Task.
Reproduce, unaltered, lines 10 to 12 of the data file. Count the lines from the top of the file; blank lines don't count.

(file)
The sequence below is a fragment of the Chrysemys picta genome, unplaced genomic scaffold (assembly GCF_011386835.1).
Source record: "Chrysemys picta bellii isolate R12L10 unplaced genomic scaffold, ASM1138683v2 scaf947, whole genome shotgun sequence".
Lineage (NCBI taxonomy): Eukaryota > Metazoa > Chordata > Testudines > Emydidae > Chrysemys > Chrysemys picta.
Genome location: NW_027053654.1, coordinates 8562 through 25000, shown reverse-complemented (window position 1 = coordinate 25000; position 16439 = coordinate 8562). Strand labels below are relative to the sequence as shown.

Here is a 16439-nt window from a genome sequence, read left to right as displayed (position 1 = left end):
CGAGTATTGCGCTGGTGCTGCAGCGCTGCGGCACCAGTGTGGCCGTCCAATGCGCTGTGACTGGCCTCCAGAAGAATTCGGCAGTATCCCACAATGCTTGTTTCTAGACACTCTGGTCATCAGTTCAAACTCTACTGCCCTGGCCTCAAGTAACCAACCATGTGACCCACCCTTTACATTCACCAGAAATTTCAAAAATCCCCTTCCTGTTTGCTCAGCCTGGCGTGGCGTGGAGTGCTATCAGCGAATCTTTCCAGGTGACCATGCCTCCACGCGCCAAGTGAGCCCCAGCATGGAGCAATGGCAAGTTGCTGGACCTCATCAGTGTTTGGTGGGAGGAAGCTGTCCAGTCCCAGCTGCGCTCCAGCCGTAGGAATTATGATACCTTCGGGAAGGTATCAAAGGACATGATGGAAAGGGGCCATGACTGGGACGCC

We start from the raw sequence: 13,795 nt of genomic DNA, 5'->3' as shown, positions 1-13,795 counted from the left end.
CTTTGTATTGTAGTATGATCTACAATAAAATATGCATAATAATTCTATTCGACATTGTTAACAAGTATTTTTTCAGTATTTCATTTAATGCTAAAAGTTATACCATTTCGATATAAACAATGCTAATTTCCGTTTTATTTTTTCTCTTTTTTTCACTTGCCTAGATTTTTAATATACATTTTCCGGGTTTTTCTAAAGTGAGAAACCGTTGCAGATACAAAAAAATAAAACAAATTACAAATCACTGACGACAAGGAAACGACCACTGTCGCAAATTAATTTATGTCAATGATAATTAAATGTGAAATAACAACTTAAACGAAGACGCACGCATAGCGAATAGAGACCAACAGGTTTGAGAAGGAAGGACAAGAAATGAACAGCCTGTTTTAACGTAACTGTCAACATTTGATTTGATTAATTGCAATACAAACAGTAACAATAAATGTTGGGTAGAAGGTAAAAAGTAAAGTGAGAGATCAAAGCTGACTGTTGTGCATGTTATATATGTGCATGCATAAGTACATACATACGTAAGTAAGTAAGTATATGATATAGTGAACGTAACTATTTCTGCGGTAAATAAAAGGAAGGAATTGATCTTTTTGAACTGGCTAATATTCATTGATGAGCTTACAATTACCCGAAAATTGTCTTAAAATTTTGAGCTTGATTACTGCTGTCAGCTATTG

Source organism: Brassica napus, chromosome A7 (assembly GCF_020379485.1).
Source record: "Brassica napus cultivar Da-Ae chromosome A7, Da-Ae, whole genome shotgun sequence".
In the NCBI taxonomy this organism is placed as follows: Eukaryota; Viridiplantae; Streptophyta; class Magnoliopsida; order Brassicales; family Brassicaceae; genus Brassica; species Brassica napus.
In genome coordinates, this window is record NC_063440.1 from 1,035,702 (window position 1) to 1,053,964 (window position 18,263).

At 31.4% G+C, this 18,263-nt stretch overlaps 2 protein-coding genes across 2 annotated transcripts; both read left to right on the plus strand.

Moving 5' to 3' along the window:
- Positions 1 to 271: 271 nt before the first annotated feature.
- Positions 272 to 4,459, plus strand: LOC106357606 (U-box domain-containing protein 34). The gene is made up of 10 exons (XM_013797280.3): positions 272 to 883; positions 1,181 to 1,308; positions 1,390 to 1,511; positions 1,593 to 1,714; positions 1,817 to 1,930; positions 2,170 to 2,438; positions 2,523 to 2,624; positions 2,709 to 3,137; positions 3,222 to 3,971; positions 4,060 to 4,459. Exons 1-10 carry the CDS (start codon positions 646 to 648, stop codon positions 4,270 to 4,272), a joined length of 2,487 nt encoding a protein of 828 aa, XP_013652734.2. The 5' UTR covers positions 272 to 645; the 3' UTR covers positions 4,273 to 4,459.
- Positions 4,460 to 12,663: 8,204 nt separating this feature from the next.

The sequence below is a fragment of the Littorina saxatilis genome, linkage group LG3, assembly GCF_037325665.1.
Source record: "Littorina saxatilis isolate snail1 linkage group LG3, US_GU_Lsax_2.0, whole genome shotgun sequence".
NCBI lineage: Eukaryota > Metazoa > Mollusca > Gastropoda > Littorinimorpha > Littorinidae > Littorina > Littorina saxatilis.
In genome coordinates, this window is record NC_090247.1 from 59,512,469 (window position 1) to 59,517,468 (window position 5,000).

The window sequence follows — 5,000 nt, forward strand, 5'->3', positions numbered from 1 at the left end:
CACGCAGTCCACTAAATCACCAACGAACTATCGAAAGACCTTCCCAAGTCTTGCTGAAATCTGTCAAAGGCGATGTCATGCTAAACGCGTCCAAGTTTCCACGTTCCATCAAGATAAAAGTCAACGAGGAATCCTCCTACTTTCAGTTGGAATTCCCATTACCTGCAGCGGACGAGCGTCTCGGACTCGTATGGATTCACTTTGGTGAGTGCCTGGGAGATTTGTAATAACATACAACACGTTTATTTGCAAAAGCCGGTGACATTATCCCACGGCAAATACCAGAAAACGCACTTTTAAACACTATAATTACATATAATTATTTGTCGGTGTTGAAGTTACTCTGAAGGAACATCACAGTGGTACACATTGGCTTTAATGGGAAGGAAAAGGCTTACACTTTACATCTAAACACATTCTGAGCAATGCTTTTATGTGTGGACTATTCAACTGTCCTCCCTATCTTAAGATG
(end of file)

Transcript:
Source record: "Brassica napus cultivar Da-Ae chromosome A7, Da-Ae, whole genome shotgun sequence".
In the NCBI taxonomy this organism is placed as follows: Eukaryota; Viridiplantae; Streptophyta; class Magnoliopsida; order Brassicales; family Brassicaceae; genus Brassica; species Brassica napus.
In genome coordinates, this window is record NC_063440.1 from 1,035,702 (window position 1) to 1,053,964 (window position 18,263).